Friday, June 29, 2012

International Nosocomial Infection Control Consortium

The International Nosocomial Infection Control Consortium (INICC), spearheaded by my Argentine compatriot and colleague, Dr. Victor Rosenthal, recently published its report on hospital acquired infections in 36 countries. The paper is found in the American Journal of Infection Control.


The data was collected prospectively over 300,000 patients hospitalized across the consortium's ICUs.  Despite reporting that the use of invasive devices  was similar to that of US ICUs, the rates of hospital acquired infections were significantly higher. When compared to the CDC NHSN , the pooled rate of central line-associated bloodstream infection in the INICC ICUs was 6.8 per 1,000 central line-days vs. 2.0 per 1,000 central line-days reported in comparable US ICUs. Similar disparities were seen in ventilator-associated pneumonias (15.8 vs 3.3 per 1,000 ventilator-days) and  catheter-associated urinary tract infection (6.3 vs. 3.3 per 1,000 catheter-days). The frequencies of drug resistant pathogens was higher also Pseudomonas aeruginosa isolates to imipenem (47.2% vs 23.0%), Klebsiella pneumoniae isolates to ceftazidime (76.3% vs 27.1%), Escherichia coli isolates to ceftazidime (66.7% vs 8.1%), Staphylococcus aureus isolates to methicillin (84.4% vs 56.8%).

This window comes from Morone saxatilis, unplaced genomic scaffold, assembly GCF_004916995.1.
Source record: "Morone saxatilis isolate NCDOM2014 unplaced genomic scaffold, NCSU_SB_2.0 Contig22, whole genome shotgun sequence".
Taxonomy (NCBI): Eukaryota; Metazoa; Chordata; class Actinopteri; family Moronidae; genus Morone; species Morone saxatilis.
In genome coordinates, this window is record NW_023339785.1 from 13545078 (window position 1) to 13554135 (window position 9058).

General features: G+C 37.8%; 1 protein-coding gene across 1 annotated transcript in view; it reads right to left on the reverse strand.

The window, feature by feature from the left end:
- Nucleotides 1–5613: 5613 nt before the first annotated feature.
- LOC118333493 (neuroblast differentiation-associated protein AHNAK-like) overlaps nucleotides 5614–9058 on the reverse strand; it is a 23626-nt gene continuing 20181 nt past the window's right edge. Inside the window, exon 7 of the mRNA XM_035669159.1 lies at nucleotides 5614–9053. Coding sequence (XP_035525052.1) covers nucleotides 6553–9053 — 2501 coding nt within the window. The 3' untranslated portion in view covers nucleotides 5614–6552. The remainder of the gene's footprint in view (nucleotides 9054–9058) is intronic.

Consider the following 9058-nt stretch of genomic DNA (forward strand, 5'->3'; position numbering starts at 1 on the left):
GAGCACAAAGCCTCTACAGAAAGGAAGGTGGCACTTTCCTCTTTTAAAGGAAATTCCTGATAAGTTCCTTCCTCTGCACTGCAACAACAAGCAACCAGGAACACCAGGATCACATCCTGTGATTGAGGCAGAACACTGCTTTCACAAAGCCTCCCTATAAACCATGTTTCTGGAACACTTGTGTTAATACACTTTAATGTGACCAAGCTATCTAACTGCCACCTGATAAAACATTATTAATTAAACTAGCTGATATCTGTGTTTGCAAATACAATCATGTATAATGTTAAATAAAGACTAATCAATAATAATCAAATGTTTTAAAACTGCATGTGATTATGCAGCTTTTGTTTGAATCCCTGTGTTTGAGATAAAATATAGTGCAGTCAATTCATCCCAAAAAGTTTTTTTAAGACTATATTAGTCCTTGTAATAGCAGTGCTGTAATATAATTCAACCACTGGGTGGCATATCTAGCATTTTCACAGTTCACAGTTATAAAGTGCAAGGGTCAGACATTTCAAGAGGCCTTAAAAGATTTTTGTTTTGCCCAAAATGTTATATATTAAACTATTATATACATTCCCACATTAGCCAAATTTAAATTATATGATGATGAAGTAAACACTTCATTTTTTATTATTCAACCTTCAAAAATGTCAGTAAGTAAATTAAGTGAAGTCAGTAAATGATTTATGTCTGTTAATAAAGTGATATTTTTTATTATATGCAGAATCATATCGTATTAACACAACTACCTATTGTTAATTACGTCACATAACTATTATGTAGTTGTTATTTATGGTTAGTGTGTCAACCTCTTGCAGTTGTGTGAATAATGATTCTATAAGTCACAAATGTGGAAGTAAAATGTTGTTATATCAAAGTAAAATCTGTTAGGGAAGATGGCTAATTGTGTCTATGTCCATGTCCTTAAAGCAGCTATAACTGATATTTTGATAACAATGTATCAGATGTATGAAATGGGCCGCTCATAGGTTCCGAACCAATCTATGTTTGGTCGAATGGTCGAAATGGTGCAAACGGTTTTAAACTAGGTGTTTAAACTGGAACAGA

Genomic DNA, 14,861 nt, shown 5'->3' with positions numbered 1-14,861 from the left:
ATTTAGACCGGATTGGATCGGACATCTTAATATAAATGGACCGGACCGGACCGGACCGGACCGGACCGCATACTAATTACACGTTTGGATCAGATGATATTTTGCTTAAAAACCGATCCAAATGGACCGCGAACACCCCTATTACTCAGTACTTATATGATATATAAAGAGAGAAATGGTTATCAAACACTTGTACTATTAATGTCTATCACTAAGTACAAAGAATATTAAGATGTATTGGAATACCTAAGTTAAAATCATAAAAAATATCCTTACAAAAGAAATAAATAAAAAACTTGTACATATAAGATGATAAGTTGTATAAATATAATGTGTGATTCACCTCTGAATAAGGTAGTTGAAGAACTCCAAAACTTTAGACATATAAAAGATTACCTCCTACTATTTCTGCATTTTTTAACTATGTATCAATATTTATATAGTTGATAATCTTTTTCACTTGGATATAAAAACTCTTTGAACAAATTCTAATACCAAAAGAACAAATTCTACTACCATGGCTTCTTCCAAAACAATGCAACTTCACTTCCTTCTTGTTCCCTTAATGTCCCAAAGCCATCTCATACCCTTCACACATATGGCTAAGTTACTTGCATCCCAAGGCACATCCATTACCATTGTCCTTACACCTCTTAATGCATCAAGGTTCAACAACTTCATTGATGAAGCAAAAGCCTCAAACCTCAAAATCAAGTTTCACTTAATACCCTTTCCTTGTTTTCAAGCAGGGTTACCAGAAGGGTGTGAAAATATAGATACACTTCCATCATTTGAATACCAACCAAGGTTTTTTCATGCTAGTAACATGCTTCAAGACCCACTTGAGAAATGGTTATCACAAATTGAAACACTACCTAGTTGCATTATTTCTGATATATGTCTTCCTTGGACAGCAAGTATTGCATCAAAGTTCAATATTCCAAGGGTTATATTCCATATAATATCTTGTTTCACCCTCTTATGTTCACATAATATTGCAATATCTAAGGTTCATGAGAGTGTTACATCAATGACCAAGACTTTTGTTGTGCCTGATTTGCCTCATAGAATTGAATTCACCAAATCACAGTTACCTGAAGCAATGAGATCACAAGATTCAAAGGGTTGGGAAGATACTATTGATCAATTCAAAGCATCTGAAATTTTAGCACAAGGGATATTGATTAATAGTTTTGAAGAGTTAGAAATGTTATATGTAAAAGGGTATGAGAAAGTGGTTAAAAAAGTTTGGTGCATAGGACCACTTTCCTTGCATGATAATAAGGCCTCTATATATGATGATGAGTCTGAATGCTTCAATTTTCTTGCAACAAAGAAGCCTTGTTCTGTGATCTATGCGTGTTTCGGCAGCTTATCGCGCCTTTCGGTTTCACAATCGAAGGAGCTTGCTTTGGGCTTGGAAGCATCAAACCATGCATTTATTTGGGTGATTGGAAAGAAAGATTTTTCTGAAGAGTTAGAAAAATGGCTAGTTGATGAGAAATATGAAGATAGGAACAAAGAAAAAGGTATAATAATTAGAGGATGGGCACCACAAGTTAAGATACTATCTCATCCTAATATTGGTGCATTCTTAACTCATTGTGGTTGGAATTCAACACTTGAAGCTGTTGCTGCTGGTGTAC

These are important findings. On one level, the results suggest that, in developing countries, invasive devices are used with similar frequency as in the USA. Patient acuity, theoretically, is similar. Infection control outcomes are clearly different. In developing countries, 
there are no legally enforceable rules or mandates to comply with infection prevention best practices. Absent this oversight in standards and safety, implementation of known risk reduction practices, even inexpensive interventions such as hand hygiene, will be erratic and suboptimal.


This underscores the ongoing need for research on practical interventions and implementation strategies to reduce hospital acquired infections. These must have universal applicability with minimal cost and resource barriers.

1 comment:

  1. Dear Gonzalo, I appreciate your comments and I agree with them. We have an interesting list of publications showing how we effectively reduced HAI rates and mortality rates applying a multidimensional approach. Best regards. Victor Rosenthal

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